Do you know who Bob Seger is? Do you know the song “Old Time Rock & Roll?” Ah, I see you nodding your head. Basically Face the Promise is “Old Time Rock & Roll” times three, divided by fresh songwriting. Song after song, the production is pompous and brawny, but not in a good way like Queen. He loves motorbikes, leather, and tight jeans, and he makes sure you know it. From the album cover to the lyrics, he splashes images of riding a bike and wearing leather in more than enough places, such as “The Answer’s in the Question.”
“Face the Promise” and “No Matter Who You Are” are excellent examples where female backup vocals are best left absent. Lyrically he often tries to appear philosophical, and fails. “Wreck This Heart” is another show of pomp and style, although it at least maintains a good melody in the chorus. And I enjoyed the horns and guitar riff on “Simplicity.” Ditto with the strings on “No More.” The best song is the honky-tonk “Real Mean Bottle,” a duet with Kid Rock (whose vocal outshines his host’s — not that I think Kid Rock is any different from Seger).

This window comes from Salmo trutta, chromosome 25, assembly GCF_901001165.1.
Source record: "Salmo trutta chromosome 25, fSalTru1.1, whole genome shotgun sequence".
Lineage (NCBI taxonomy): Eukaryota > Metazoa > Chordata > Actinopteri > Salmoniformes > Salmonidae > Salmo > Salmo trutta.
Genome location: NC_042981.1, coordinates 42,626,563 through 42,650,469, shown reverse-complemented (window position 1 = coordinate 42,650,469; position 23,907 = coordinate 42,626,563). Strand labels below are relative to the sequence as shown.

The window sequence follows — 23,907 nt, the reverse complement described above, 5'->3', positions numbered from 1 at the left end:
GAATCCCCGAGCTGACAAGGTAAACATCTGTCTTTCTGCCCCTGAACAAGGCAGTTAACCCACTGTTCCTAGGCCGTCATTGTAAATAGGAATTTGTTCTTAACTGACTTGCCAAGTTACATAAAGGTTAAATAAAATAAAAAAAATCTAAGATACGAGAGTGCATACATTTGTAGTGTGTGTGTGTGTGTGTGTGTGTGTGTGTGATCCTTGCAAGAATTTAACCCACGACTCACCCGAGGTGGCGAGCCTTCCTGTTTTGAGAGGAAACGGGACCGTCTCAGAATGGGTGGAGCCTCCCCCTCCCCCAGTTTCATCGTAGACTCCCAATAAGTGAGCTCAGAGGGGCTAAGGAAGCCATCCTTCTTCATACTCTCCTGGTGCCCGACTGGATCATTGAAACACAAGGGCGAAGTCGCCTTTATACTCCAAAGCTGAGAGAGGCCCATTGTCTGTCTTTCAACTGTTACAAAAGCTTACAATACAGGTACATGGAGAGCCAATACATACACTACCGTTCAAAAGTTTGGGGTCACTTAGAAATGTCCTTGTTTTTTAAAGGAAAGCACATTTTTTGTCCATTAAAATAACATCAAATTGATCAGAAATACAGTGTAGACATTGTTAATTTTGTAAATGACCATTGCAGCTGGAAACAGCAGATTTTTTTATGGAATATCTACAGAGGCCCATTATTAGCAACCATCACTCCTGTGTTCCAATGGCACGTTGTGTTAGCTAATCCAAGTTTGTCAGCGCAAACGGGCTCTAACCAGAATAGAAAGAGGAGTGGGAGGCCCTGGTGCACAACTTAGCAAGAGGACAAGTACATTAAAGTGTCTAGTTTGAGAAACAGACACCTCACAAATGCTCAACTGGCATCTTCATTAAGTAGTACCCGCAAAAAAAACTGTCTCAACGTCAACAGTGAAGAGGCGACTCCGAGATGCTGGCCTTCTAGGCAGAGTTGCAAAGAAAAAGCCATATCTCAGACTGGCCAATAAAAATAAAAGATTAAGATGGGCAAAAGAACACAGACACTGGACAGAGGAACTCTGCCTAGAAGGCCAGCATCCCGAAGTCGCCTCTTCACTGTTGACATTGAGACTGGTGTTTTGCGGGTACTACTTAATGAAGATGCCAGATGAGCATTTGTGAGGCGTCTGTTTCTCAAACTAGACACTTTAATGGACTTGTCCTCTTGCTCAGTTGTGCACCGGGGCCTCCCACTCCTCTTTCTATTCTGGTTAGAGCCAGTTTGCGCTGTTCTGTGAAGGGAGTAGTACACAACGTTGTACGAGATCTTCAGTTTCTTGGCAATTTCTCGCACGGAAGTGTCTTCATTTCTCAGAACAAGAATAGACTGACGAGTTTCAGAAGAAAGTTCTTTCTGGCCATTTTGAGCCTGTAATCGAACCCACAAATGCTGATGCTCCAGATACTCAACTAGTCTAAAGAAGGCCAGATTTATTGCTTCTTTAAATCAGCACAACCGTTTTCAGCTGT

The album, then, would make a very fitting representative of the life of an outback hero, or a soundtrack to the Wild West (substituting horses for bikes). It reminds me of what would happen if hair metal met John Wayne. The album as a whole is not too awful (we’re not talking Motley-Crue-bad), but variety and better songwriting would help. It’s understandably difficult to pull off the biker/leather shtick when you’re over 60.